Converge: "We're trying to expel the darkness from our lives"
Converge might have grown up over the last two decades, but their abrasive hardcore shows no signs of abating. New album The Dusk In Us sees them channelling their most intense emotions yet
In conversation with Converge frontman Jacob Bannon, one word comes up again and again: abrasive.
The Boston hardcore pioneers have long been known for their coarse, grinding sound, and on ninth album The Dusk In Us, the destruction and despair glints through like broken glass. Today, we call Kurt and Jacob at home, a few days after their show supporting Gojira at Brooklyn Steel in New York. At this point in their career, Converge headline most dates they play, so opening for a more ‘accessible’ band can present some challenges.
“When you play within that kind of environment, you’re playing to people who aren’t familiar with the animal that you are – we’re the zebra and they’re the horses,” laughs Jacob. “It’s cool to show people there are different kinds of aggressive music. The first time I saw Slayer, they were opening for Judas Priest when I was a kid, and that was a completely different animal to anything I was expecting. It’s cool for us as artists to be that challenging thing, and for other artists to be the gateway.”
That’s another word that comes up a lot: artist. Jacob suggests that personal art is the only kind worth doing – presenting your truth to the world without barriers. It’s a tradition he’s followed since Converge’s 1994 debut, Halo In A Haystack.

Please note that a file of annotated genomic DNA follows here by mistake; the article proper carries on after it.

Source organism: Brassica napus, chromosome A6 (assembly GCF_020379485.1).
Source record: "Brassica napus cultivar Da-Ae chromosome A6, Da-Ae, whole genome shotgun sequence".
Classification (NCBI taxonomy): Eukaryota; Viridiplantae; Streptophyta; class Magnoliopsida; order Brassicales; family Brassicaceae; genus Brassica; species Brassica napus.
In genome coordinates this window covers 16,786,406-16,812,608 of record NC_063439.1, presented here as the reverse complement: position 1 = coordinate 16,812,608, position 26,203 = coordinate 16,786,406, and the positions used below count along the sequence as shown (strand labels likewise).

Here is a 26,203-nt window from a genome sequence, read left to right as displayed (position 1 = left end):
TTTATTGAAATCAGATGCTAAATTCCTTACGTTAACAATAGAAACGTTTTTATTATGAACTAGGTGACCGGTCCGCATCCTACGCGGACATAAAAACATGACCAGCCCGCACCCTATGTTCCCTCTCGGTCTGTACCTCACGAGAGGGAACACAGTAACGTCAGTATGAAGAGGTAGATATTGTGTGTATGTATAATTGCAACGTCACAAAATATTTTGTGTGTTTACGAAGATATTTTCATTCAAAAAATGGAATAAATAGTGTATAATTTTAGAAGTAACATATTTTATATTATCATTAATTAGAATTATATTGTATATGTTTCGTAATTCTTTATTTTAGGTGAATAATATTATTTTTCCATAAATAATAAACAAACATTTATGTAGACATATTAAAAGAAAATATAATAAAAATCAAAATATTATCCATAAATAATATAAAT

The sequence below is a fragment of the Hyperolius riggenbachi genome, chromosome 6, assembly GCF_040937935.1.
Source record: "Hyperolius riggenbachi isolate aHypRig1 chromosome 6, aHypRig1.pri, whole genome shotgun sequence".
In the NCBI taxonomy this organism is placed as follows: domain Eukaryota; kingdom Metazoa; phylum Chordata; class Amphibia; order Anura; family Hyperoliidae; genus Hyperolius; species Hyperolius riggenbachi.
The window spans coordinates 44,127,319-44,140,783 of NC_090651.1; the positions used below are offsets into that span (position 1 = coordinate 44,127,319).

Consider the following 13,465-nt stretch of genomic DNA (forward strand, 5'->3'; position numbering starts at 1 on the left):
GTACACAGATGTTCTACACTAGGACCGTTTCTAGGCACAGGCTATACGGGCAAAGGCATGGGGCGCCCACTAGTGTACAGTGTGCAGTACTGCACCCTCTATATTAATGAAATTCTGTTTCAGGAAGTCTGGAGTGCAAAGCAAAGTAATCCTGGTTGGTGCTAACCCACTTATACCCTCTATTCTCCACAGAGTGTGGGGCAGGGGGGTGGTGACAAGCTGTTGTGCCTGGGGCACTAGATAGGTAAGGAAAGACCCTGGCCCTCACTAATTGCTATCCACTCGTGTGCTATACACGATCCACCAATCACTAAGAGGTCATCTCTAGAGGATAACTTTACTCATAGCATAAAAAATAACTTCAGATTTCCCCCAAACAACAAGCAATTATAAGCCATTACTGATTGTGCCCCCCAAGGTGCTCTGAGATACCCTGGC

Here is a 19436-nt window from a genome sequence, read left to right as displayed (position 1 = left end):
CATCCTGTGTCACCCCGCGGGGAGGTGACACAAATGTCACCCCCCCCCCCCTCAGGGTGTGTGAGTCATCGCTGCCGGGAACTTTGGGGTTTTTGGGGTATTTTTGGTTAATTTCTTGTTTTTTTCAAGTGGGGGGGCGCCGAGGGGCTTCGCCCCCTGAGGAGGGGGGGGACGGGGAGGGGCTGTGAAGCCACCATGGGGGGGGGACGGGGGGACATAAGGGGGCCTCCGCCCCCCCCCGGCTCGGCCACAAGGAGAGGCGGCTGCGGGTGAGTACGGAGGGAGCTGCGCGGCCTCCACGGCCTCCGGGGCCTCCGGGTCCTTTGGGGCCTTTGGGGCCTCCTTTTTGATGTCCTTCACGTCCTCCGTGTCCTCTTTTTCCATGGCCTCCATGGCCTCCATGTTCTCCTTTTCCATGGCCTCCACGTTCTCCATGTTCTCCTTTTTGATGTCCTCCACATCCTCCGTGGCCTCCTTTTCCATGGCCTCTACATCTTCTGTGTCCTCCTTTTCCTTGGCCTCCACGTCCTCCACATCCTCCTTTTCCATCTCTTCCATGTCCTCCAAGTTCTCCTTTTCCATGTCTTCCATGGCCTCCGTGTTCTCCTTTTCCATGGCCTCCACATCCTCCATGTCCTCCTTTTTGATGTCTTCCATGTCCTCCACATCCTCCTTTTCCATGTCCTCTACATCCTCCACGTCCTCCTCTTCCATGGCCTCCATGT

“If you don’t have that honesty and you’re not true to yourself, then you’re just playing dress-up,” he says. “It’s a really powerful thing to get something psychologically out of creating art and music. We write personal songs about the subtle nuances and complexities of our lives – things that we go through every day. You’re going out there trying to expel a lot of that darkness from your life in music, and if you’re not honest in that process then you get nothing from it.”
A lot has happened to Jacob and his bandmates over the past five years, in what he simply describes as “a whole lot of highs and a whole lot of lows”, but it’s all been poured into The Dusk In Us. Each member became a parent during this period, and opening track A Single Tear is about Jacob’s relationship with his son. He makes himself vulnerable, screaming the line, ‘When I held you for the first time, I knew I had to survive.’